My rating: 3 of 5 stars
This was one of the books on the 1001 Book list, and I would like to give this one 3.5 really, purely for the way it always caught me out with its fresh, often razor-sharp imagery of the warped human mind. The mind in question is none other than Chief Bromden, the supposedly deaf and mute narrator.
Bromden’s spectacular hallucinations alone should be reason enough for anyone to pick up this book and read it. They are quite unique, disturbing, and often (to my alarm) actually made sense on some level. Suffice it to say, they cut through the narrative like… well… like electric shock therapy! All the way through, it made me wonder if Kesey was writing from experience. The introduction to this edition was particularly enlightening, as it gave a lot of background information on Kesey’s involvement with drug testing during the 1960’s. Maybe he actually saw similar things when he was a volunteer during these sessions.
As hard as it was to actually get into this novel, I have come to believe that this is a must-read for those interested in psychiatric care. It’s inspirational and questions that fine (often too fine) line between sanity and real madness. Kesey made me reflect on just who really WERE the psychos in the novel – the staff or the inmates?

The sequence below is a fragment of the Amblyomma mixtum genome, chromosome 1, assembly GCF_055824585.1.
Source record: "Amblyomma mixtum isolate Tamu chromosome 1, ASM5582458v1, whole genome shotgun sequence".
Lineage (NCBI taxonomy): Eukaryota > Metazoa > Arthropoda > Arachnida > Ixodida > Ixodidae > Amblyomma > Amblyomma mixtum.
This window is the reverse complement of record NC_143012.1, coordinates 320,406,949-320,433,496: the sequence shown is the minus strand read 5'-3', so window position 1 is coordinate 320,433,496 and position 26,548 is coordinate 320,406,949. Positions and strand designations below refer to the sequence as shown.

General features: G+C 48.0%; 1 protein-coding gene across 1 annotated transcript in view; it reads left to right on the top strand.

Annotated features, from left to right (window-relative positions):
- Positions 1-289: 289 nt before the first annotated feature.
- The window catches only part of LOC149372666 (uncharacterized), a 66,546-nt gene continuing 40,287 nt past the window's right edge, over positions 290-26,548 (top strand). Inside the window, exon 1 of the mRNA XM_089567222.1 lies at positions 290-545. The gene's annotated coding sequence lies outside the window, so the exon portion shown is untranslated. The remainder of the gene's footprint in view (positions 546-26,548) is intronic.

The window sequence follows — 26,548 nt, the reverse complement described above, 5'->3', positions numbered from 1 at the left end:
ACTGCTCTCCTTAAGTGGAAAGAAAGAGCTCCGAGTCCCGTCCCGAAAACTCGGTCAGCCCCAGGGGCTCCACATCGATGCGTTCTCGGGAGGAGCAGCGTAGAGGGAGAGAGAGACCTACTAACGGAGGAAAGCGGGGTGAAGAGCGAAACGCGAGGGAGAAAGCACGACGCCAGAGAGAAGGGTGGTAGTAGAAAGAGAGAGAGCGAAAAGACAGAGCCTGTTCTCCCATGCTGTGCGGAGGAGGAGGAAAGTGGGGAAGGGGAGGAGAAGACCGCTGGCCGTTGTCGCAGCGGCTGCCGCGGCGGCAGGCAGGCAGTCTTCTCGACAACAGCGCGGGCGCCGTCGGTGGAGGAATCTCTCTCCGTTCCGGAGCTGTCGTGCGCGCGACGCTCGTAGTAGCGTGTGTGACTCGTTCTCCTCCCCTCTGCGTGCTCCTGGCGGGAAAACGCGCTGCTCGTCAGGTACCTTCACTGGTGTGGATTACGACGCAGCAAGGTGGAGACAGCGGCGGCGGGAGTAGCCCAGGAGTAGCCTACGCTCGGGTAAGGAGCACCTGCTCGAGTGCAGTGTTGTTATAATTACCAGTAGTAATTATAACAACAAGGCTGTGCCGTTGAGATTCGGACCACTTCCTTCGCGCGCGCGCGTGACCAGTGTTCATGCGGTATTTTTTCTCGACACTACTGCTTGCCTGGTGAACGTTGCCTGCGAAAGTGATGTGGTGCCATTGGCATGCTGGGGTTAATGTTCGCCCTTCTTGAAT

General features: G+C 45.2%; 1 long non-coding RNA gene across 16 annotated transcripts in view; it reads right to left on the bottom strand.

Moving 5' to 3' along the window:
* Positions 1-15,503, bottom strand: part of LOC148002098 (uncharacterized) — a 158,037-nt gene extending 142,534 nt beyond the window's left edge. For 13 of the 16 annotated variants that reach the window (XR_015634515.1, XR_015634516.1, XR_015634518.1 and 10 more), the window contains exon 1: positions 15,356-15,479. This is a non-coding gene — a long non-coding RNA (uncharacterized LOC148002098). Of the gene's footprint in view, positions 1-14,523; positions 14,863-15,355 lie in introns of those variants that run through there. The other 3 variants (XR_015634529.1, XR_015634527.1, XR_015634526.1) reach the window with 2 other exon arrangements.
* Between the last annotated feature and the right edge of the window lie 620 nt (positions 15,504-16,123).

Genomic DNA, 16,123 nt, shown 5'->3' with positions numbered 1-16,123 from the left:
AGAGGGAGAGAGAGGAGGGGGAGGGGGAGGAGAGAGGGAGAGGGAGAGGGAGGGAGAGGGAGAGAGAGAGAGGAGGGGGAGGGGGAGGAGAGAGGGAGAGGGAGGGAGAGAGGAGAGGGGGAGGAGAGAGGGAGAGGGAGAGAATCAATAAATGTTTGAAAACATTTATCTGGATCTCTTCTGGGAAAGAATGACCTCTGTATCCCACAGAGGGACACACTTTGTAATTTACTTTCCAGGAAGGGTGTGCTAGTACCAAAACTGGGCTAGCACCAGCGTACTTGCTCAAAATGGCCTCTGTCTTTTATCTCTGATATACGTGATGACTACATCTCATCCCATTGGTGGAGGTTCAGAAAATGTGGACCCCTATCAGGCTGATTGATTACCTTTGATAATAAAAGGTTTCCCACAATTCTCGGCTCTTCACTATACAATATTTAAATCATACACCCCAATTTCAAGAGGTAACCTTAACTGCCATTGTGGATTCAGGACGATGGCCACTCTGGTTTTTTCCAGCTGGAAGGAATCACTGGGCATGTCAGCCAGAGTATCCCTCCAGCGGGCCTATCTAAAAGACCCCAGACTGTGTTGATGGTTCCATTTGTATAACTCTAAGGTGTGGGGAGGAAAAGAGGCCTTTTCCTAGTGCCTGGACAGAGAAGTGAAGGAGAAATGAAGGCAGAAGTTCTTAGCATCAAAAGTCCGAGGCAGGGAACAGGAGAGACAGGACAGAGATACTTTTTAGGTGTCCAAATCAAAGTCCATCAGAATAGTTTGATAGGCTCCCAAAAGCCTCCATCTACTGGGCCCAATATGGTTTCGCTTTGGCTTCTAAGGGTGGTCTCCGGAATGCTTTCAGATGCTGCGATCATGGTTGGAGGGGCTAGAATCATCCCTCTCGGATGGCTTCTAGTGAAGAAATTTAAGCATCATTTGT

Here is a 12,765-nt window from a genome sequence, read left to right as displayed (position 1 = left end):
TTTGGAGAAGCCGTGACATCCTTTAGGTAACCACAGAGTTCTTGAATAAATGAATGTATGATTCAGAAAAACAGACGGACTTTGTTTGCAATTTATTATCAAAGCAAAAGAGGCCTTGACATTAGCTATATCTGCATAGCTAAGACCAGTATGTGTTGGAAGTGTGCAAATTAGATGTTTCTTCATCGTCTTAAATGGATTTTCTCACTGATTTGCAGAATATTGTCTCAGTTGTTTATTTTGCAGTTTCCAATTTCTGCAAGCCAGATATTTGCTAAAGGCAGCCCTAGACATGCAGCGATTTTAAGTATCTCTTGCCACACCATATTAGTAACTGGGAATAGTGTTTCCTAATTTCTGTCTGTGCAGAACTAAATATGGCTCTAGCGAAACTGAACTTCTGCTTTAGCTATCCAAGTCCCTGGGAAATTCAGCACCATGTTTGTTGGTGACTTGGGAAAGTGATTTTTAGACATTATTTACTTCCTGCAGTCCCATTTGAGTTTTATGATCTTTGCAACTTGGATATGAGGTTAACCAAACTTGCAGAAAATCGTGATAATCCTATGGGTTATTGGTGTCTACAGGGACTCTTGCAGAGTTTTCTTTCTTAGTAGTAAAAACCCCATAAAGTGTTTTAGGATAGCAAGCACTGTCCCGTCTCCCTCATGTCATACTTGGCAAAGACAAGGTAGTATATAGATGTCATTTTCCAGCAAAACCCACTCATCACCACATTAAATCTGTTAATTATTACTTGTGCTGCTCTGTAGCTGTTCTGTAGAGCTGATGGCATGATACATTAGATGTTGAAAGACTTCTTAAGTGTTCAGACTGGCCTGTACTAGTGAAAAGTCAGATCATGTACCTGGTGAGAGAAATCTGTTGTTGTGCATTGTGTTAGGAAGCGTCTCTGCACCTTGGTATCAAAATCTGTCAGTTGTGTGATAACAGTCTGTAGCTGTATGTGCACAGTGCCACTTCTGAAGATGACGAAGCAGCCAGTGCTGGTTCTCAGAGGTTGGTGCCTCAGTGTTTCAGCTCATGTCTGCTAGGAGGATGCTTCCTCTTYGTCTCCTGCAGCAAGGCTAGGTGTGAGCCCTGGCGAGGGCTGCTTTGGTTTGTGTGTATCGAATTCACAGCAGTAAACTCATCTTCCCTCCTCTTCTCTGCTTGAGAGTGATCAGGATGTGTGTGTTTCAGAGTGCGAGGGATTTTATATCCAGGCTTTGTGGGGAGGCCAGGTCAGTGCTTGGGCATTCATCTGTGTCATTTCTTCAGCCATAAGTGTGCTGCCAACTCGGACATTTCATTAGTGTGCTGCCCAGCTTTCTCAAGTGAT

This took me much longer to read than I had anticipated, but I think I can say it was worth it. It’s one of those books that look good when you can claim to have read it.
- Friday Reads: The Twelve and One Flew Over the Cuckoo’s Nest (readmorebooks.wordpress.com)
- Movies That Everyone Should See: “One Flew Over The Cuckoo’s Nest” (fogsmoviereviews.com)
- Cuckoo to Nurse Ratched: “It’s all made up!” (onetallpoppy.com)
- Ken Kesey’s Magic Trip (thepenguinblog.typepad.com)